- Use Upsolve
- Look for discounted or pro-bono legal aid.
- Try a “No Money Down” option.
- Find the money to pay your attorney.
Let’s talk about each option separately.
Going it Alone
There are pros and cons to handling your bankruptcy case yourself.
The biggest advantage is that you’ll save all the legal fees you would have paid an attorney to handle your case.
The cons are considerable as well.
A good bankruptcy attorney can save you money. They are familiar with consumer bankruptcy laws and have a clear idea of how to handle the various administrative aspects of your case. An attorney can make sure that your case moves quickly through the court.
If you choose to handle things yourself and make a mistake, you can end up waiting for the courts to approve your petition. If you file without an attorney you could lose assets that are worth more than the legal fees would cost. You could even see your case dismissed.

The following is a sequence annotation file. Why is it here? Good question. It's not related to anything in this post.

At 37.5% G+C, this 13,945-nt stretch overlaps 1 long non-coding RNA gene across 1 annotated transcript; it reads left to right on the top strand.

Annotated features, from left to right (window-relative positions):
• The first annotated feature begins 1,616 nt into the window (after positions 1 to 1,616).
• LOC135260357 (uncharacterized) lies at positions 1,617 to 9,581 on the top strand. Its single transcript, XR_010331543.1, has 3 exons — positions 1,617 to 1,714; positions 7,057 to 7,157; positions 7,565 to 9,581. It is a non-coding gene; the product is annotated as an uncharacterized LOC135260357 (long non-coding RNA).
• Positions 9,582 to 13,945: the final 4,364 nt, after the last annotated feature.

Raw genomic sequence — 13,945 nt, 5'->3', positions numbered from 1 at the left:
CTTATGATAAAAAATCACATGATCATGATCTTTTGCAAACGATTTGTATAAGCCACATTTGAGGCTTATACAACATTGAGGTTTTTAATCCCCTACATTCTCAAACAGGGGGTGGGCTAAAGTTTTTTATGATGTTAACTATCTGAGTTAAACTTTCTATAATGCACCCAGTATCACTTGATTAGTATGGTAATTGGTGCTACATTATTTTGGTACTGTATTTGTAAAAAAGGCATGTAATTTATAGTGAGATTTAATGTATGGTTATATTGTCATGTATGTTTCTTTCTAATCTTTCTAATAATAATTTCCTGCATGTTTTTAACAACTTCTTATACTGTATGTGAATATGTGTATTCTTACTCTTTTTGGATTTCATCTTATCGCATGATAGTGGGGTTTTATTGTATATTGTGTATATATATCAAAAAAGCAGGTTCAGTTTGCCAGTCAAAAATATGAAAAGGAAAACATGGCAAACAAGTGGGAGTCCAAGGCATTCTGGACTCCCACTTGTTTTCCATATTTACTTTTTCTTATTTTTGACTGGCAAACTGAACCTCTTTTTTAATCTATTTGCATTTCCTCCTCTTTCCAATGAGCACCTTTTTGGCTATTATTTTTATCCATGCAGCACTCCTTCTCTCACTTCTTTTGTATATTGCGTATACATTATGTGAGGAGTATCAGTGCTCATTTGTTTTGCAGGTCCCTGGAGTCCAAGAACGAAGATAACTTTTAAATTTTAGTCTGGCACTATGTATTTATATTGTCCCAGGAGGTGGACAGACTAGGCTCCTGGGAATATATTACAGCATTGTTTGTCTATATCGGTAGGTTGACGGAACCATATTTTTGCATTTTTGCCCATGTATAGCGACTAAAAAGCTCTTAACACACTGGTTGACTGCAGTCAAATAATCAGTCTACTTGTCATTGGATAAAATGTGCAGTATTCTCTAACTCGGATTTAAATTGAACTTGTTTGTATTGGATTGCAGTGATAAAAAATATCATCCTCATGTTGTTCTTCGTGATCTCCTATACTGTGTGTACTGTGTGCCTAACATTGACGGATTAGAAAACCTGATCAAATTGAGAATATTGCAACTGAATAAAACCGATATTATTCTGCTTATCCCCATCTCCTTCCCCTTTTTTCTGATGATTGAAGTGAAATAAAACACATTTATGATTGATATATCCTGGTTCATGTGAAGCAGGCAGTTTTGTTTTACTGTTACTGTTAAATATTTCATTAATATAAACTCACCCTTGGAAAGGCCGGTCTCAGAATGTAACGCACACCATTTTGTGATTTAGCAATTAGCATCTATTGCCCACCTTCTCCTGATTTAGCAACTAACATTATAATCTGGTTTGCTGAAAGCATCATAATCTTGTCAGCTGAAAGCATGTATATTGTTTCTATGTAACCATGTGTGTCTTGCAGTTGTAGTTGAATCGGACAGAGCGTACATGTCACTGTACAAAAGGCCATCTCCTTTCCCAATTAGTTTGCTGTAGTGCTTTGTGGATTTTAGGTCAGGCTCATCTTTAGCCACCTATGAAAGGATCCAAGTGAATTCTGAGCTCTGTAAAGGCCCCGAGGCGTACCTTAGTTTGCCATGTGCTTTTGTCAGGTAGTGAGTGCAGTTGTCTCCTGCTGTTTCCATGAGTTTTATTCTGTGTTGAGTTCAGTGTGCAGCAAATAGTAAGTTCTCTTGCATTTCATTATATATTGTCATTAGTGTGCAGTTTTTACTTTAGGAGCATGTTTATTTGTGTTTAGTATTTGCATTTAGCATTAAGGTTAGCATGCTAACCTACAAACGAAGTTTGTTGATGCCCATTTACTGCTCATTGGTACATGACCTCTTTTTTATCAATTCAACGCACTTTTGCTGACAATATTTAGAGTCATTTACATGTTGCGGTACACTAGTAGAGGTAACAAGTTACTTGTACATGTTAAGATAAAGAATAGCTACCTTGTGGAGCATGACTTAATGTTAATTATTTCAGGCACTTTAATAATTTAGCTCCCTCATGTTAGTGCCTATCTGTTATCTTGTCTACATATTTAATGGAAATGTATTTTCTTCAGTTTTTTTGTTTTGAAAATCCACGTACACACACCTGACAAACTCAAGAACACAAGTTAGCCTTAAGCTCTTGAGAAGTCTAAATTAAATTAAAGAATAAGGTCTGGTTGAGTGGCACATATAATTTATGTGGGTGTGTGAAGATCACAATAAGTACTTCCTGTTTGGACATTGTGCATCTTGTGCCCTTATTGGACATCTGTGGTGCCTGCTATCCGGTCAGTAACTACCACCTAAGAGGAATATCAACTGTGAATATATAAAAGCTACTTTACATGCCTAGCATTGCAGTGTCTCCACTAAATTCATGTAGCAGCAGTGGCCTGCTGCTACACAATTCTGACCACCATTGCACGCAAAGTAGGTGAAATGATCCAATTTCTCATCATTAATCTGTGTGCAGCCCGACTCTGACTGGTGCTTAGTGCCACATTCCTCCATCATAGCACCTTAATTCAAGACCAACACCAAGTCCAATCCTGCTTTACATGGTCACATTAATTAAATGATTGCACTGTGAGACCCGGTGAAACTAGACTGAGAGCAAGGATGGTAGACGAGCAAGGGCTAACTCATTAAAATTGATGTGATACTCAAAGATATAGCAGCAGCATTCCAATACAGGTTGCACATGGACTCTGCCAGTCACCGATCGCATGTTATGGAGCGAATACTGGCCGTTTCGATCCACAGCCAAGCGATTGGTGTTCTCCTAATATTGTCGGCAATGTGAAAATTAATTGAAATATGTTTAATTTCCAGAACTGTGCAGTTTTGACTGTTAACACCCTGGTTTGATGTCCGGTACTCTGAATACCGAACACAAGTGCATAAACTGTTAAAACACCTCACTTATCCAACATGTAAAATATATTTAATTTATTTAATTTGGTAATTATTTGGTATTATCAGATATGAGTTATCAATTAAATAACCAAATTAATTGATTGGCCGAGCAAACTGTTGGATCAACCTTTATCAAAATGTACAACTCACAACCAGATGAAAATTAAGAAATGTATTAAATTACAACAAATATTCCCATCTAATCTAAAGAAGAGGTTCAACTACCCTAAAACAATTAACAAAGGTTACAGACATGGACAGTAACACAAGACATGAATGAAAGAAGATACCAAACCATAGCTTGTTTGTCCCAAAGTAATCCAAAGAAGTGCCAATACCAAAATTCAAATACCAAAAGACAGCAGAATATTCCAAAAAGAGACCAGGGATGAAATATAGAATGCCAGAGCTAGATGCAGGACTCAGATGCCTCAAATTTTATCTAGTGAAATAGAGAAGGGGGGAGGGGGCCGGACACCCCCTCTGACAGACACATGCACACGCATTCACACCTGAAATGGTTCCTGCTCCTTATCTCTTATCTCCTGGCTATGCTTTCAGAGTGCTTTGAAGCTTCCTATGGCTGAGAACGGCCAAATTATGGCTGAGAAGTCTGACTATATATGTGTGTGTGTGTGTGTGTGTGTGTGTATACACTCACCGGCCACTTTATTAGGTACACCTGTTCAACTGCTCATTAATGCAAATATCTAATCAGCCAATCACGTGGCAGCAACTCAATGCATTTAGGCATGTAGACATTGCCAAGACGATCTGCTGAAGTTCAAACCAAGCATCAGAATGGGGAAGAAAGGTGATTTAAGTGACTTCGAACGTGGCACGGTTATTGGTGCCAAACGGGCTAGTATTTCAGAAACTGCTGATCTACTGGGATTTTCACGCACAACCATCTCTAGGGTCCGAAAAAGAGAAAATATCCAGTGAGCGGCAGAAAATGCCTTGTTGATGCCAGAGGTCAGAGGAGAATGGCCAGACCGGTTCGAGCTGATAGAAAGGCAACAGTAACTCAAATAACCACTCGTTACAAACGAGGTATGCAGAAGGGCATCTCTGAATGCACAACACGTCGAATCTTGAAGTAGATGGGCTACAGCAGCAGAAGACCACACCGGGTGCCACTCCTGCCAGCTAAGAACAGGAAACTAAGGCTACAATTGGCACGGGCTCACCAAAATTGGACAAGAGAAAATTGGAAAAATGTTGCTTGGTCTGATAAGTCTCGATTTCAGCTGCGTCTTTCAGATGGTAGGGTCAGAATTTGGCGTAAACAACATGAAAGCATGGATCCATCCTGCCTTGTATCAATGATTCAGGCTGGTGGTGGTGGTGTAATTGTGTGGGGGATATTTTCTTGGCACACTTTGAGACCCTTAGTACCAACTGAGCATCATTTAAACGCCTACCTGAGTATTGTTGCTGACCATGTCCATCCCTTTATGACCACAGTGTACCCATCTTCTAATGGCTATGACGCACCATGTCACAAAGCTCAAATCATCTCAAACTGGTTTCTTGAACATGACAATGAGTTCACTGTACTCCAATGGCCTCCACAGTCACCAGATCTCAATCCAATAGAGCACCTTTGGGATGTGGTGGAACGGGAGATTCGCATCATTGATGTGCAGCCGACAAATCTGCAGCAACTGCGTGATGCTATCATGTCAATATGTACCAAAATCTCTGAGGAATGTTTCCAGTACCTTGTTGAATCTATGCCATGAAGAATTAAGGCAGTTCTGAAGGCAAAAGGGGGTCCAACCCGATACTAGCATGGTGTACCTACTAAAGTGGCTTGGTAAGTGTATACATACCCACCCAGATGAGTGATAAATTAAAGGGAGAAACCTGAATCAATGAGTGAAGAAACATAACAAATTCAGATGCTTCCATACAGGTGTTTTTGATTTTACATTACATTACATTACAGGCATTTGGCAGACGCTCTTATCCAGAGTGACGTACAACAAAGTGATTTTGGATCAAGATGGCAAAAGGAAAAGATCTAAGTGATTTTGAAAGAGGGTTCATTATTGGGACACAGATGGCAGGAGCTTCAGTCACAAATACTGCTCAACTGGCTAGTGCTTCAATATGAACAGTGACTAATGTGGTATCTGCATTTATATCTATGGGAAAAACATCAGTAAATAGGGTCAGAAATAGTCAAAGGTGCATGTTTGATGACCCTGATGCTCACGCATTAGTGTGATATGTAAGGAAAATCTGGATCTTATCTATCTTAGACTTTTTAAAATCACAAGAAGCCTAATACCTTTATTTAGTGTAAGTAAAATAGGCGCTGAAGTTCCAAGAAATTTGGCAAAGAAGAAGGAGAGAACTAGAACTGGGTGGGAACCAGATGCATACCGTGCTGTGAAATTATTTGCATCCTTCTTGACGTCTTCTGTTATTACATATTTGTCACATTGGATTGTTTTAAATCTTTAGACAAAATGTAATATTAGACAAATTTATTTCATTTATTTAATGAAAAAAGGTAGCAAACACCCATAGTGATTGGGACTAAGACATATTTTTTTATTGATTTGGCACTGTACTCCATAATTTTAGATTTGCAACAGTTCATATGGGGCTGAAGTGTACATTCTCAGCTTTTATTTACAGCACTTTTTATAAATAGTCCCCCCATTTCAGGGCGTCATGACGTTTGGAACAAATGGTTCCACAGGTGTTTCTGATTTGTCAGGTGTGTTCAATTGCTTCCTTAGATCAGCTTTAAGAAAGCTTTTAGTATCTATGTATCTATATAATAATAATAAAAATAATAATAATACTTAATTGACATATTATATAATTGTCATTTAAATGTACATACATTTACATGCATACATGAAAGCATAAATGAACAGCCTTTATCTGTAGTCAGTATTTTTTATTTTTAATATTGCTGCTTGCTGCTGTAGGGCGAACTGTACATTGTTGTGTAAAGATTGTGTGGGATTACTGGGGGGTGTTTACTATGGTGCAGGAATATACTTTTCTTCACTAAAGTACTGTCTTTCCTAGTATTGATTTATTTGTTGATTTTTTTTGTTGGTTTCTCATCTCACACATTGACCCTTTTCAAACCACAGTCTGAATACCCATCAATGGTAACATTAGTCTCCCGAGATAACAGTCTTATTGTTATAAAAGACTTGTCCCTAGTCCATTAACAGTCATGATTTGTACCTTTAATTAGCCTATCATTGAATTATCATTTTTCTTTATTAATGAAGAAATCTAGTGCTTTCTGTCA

If your case is very simple – for example, if you have no assets and a small number of creditors who are not likely to contest your bankruptcy – you might be able to get away with filing on your own. Even then it would be risky. In any other case, the only real option is to get a professional on board.
⚠️ The cost of making a mistake can be way more than what you’d save on attorney’s fees.
Upsolve is a free app designed to assist low to middle-income people in filing for bankruptcy. The app will help you determine whether you’re a good fit for its service. It will then ask you questions in plain English and use the answers to fill out your bankruptcy forms.
Upsolve has received high marks from bankruptcy judges and attorneys and appears to do an excellent job. On the downside, it only handles relatively simple Chapter 7 bankruptcy cases. If your case is complex or you need to file a Chapter 13 bankruptcy it will not help you.
Check our Upsolve review for more on this option.
Discounted or Pro Bono Lawyers
There are several free resources available to people who need to file Chapter 7 with no money. If your income is beneath a certain level, you’re out of a job, or you have a disability, you will probably qualify for free legal aid.
You might find a free clinic at your bankruptcy court, which can help you file for bankruptcy on your own. Get in touch with your bankruptcy court to see what legal services are available.
There may be other free legal services available in your area. You might find a legal aid society or a pro-bono attorney who will be willing to take your case for free. Some law schools provide communities with legal clinics.